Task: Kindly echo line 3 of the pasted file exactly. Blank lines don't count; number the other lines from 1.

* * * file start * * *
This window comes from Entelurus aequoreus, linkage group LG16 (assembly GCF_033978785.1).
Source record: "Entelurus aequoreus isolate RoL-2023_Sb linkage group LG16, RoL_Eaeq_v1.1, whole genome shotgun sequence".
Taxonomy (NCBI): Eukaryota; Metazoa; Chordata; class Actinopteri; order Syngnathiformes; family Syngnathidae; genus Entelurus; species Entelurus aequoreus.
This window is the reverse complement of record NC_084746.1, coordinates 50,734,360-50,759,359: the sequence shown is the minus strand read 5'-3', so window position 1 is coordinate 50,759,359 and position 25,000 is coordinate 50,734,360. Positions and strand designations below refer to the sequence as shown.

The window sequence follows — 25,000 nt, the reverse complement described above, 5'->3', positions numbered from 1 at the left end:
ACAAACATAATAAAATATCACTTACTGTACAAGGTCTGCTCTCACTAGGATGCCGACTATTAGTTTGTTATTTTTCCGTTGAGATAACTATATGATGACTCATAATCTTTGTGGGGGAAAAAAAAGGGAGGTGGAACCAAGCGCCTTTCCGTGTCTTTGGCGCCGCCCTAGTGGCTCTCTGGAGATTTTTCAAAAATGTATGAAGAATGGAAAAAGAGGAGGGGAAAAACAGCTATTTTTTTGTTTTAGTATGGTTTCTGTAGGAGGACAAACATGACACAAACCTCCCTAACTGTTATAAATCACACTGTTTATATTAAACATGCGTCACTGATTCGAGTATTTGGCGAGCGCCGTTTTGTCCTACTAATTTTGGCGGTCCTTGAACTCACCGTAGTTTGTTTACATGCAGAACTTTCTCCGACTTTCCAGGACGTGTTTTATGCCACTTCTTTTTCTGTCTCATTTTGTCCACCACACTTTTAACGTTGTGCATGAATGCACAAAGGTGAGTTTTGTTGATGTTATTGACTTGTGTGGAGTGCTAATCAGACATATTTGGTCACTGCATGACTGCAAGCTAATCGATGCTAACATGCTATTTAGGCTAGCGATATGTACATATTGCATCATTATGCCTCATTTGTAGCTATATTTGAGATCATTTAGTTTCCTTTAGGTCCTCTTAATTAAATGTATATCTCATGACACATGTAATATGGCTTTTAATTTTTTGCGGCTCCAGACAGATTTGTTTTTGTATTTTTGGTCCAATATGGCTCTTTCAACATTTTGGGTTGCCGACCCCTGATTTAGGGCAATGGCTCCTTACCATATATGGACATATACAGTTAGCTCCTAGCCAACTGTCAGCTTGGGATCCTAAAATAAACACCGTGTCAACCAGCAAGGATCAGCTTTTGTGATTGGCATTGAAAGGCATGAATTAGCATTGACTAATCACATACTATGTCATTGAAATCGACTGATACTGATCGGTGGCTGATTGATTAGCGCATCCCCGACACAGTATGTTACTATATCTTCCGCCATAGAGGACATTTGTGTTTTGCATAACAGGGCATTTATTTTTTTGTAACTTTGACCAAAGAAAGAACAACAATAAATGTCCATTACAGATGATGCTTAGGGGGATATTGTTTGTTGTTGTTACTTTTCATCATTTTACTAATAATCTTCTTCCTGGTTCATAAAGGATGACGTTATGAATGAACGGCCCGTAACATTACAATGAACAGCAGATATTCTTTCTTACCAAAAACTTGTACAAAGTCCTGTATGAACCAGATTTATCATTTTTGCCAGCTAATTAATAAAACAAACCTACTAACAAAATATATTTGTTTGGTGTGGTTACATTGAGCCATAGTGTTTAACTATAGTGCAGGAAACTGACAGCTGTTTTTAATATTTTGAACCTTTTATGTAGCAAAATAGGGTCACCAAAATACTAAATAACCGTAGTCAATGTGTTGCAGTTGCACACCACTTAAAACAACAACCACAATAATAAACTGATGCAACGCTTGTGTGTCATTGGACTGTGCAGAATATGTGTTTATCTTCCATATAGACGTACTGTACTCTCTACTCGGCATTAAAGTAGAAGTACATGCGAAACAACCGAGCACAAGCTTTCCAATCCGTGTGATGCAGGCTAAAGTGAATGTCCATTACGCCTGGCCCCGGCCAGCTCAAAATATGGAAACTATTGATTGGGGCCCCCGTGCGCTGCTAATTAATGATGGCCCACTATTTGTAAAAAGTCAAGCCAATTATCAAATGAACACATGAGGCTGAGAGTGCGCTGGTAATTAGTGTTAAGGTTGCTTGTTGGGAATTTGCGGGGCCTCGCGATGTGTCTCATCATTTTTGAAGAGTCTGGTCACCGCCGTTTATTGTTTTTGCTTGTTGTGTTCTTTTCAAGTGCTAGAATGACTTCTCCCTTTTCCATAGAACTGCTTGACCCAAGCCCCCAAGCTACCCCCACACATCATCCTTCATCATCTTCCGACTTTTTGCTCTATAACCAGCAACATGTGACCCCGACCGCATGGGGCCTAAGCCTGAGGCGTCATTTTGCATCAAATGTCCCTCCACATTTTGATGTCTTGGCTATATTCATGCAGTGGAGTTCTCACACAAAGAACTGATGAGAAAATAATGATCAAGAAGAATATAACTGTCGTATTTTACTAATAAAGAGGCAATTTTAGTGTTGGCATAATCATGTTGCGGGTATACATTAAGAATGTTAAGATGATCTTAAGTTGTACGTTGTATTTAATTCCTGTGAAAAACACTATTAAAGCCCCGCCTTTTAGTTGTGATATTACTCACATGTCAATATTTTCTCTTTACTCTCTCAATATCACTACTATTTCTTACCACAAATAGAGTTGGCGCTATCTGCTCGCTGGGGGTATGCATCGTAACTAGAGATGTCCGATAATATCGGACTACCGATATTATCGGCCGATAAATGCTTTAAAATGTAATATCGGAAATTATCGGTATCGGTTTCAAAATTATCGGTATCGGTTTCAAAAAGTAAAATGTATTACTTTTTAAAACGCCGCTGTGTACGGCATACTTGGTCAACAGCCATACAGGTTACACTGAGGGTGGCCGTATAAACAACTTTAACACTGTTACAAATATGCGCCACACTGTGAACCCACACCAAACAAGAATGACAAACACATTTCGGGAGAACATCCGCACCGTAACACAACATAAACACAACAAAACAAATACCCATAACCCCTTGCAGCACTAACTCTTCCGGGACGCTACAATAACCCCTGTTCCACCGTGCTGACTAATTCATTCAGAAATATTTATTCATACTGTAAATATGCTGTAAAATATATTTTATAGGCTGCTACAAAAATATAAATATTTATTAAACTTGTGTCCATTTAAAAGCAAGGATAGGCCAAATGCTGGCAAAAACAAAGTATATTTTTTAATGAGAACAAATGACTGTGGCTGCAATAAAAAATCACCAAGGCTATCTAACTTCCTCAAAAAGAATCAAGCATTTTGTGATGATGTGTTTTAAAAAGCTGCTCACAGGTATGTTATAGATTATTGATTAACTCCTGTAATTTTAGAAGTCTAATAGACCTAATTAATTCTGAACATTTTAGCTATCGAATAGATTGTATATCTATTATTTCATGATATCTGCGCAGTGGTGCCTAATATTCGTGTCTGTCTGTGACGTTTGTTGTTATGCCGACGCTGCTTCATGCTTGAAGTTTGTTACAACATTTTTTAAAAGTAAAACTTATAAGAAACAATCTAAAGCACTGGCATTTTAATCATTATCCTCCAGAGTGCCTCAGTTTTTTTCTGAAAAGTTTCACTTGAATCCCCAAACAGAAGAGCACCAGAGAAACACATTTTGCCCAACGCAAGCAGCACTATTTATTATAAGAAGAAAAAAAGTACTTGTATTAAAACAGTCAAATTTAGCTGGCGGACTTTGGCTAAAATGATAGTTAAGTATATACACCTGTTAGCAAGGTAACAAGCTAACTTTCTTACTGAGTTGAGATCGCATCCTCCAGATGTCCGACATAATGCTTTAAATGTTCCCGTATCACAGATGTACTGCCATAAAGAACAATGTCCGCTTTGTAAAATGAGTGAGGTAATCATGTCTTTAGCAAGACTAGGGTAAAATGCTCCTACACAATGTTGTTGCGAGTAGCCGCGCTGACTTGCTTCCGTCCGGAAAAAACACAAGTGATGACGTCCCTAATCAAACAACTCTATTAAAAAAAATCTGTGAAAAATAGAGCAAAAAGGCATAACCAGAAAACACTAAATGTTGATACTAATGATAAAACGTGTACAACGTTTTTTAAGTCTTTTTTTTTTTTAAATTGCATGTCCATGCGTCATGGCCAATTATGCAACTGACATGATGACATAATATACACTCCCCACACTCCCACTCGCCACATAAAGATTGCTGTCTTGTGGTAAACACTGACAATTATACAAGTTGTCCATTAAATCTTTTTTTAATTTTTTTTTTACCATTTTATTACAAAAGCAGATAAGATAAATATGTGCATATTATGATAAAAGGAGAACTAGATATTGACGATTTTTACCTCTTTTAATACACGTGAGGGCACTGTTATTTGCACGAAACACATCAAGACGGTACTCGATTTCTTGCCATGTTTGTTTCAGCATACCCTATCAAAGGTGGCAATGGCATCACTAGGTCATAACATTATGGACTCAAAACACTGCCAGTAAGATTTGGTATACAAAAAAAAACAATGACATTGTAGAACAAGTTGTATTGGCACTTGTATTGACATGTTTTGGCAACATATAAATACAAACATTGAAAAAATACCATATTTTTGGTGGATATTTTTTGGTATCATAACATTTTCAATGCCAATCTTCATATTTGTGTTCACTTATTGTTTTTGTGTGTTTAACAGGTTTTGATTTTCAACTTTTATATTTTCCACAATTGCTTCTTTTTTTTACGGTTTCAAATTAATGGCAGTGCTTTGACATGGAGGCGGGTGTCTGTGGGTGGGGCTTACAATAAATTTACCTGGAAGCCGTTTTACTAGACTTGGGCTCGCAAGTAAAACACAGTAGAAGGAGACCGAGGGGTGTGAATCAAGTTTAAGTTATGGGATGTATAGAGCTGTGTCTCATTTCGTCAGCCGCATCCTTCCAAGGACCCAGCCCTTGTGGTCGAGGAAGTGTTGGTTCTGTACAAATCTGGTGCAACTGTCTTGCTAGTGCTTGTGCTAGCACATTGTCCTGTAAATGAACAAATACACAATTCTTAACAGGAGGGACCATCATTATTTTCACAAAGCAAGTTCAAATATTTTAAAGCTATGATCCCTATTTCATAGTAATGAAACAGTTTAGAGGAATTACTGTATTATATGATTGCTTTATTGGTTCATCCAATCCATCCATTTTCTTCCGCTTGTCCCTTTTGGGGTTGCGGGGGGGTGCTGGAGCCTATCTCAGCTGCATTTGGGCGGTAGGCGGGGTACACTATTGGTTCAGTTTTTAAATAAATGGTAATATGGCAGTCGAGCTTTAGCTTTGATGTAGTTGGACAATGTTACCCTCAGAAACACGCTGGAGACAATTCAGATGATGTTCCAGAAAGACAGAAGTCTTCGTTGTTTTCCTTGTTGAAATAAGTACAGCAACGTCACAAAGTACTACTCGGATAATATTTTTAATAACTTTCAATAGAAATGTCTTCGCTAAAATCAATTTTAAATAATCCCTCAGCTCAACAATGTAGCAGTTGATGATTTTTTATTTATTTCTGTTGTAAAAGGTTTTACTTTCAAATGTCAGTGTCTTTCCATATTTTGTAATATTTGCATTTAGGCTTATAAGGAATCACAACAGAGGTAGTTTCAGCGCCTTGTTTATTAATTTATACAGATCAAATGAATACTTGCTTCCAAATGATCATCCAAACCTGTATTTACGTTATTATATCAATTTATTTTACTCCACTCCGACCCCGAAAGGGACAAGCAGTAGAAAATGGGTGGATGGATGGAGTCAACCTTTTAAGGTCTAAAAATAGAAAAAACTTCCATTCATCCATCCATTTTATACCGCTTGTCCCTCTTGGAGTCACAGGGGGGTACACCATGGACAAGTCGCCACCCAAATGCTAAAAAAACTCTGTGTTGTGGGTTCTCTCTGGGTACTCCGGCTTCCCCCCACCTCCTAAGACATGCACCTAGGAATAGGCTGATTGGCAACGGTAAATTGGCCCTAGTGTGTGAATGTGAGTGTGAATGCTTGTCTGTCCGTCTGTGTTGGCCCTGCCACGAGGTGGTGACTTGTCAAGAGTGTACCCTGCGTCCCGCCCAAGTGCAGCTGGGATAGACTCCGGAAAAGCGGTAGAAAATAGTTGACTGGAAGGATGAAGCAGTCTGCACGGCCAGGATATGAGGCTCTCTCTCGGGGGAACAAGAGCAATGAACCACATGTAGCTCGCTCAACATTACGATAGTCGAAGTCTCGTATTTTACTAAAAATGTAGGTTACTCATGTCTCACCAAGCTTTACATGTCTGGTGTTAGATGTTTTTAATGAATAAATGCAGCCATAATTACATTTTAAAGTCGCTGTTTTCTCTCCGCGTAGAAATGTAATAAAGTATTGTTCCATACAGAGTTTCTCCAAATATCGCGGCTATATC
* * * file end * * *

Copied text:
Taxonomy (NCBI): Eukaryota; Metazoa; Chordata; class Actinopteri; order Syngnathiformes; family Syngnathidae; genus Entelurus; species Entelurus aequoreus.